Fleet Software Customization (Part 3): 5 Tips for Fleet Software Design & Construction

fleet software customization part 3

Fleet Software Customization (Part 3): 5 Tips for Fleet Software Design and Construction

Ray Moro, Senior Software Engineer, AssetWorks

Analysis Paralysis: When Fleet Software Programmers get “Writer’s Block”

Similarly to when writers start overthinking their writing, developers suffer from writer’s block! When fleet software developers become overly burdened with concerns, nothing gets done!

An example scenario of a development team suffering from “analysis paralysis” goes like this:

• Programmer 1: We should build the fleet software with RoR.
• Programmer 2: But RoR doesn’t deploy nicely to heterogeneous servers!
• Programmer 3: Then we should only support one operating system.
• Programmer 2: But our customer already uses Windows and AIX!
• Manager: Why don’t we just host in the cloud?
• IT: But we have our own successful data center!
• And so on and so on for eternity!

In order to combat analysis paralysis, the fleet software development team should follow these tips:

Tip #1: Just do it!

Build something—anything! Even if you’re on your lunch break and doodle an idea on a napkin. A visual aid reinforces the core ideas of the design and puts everyone on the same page. Visual aids are much more effective than writing a list of requirements and throwing it over the wall to the programmers.

Once you have created something (no matter how small), everyone can look at it, review the viability and start building upon it. You may realize along the way that it wasn’t a strong idea, but it’s better to find out in the early development stages than months down the line!

Tip #2: Understanding fleet business processes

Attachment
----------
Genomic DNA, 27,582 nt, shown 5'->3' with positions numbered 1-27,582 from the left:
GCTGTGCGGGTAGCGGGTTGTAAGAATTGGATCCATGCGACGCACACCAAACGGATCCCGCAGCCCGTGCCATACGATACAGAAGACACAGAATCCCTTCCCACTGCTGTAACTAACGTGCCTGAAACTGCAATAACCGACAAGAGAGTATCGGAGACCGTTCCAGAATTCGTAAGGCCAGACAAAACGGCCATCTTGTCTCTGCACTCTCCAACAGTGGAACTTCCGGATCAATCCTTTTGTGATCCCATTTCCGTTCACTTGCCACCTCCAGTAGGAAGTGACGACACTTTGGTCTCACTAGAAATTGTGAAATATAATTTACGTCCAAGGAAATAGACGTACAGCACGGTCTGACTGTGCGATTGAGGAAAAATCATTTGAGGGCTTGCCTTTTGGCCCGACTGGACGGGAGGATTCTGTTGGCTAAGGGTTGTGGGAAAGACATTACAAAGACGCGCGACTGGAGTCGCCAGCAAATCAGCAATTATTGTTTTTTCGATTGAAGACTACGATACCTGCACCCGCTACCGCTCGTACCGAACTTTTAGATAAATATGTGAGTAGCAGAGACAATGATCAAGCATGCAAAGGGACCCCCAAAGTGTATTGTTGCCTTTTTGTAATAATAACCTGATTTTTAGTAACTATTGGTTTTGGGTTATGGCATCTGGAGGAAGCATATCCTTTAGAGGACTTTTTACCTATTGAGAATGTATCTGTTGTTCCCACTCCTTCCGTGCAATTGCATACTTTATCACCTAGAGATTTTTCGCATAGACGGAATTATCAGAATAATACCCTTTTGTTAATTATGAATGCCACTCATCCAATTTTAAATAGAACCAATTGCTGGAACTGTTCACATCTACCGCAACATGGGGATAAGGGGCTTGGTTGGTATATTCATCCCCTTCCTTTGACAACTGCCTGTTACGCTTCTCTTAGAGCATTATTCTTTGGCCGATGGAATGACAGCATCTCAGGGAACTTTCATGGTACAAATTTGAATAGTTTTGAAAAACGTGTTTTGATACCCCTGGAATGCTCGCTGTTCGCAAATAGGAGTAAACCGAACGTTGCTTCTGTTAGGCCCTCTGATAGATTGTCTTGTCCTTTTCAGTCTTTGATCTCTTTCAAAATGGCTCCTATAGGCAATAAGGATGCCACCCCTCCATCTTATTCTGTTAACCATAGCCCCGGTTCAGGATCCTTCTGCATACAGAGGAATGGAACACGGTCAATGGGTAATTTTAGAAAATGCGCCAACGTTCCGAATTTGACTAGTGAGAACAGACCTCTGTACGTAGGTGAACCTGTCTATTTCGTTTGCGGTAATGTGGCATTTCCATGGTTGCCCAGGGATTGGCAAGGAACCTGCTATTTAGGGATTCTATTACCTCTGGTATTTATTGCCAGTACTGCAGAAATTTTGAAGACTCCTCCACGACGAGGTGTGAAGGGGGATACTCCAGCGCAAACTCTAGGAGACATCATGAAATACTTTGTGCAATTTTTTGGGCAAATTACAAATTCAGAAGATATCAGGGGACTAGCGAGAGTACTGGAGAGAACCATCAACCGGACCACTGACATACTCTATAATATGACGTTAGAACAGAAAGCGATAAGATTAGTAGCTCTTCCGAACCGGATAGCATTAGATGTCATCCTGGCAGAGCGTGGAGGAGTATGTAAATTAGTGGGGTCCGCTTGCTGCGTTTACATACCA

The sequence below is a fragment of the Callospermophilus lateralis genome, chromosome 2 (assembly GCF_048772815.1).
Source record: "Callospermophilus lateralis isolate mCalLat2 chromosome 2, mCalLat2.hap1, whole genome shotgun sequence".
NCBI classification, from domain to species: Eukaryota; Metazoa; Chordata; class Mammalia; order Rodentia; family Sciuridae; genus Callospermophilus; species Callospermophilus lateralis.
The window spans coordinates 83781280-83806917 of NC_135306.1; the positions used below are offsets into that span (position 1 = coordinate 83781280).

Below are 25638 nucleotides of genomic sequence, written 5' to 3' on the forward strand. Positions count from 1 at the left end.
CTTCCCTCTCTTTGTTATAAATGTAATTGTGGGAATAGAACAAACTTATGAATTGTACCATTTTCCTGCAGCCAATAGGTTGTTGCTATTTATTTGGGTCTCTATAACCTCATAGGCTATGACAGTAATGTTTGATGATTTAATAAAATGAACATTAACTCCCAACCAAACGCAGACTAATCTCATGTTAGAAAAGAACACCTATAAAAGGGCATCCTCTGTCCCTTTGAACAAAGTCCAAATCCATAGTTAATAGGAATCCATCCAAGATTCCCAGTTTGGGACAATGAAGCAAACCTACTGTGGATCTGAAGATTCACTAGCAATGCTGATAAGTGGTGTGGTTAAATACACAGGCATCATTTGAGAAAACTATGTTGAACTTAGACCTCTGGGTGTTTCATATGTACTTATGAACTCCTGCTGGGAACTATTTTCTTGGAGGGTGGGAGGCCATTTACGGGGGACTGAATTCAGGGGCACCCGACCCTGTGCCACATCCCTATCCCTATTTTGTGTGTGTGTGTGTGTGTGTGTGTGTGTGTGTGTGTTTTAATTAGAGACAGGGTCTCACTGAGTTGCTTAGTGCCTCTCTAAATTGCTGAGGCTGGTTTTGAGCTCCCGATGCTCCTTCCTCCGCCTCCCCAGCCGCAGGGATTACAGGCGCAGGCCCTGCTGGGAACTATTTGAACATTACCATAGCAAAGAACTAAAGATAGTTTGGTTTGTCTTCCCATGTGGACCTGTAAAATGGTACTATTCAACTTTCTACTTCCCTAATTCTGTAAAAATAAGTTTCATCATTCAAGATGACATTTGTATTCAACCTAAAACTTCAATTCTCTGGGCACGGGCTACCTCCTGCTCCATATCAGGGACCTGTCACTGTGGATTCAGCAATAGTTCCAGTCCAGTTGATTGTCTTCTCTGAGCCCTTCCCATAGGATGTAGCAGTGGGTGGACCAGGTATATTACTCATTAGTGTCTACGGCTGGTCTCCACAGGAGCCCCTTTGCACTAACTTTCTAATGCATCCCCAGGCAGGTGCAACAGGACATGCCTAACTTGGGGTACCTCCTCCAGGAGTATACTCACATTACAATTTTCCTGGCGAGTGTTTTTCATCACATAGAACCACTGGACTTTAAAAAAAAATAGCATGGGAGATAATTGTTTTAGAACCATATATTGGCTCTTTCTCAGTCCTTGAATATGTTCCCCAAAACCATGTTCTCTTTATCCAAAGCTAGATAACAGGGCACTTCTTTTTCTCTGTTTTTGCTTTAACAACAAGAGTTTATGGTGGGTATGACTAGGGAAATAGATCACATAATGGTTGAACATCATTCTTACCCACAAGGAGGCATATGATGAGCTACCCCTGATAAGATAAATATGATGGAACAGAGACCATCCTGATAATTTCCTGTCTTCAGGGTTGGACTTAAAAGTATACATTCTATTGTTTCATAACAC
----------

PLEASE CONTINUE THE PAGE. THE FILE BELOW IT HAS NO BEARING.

Faded ink is better than the best memory 

Sometimes in the act of formally defining your fleet customer’s business processes, you realize that you didn’t really understand it before—or that everyone in your organization has different interpretations of it.

The key to determining your business processes? Modeling.

If you cannot easily discuss a business process, then you definitely can’t build software to automate it!

Remember: Models are not supposed to be perfect. If it was a 100% reflection of reality, then it would not be called a model! Pick out the parts that matter, and model those parts. When evaluating a new model, what matters is whether it is an improvement over the previous model, not whether it is “perfect.”

Group of business partners in casual working at meeting in office

Types of models:

Workflow diagrams may seem like stone tablets compared to all the whiz-bang web-based collaborative wire frame editors available today, but they are both incredibly powerful and incredibly cheap to create. You can put it on paper, on a whiteboard or in your virtual meeting app, and make sure that everybody understands the flow of information and product/service through the business.

Wire frames are fantastic tools for quick design of user interface. These can be on paper or in fancy digital tools– it doesn’t matter. The point of wire frames is to represent the outline and organizational focus of a design at a level that abstracts out the mundane details. So you don’t care about what specific fields a user may need to enter, but do care about the way in which content is organized and used. For example: “Show user information at the top of screen, show system diagnostics at the bottom.”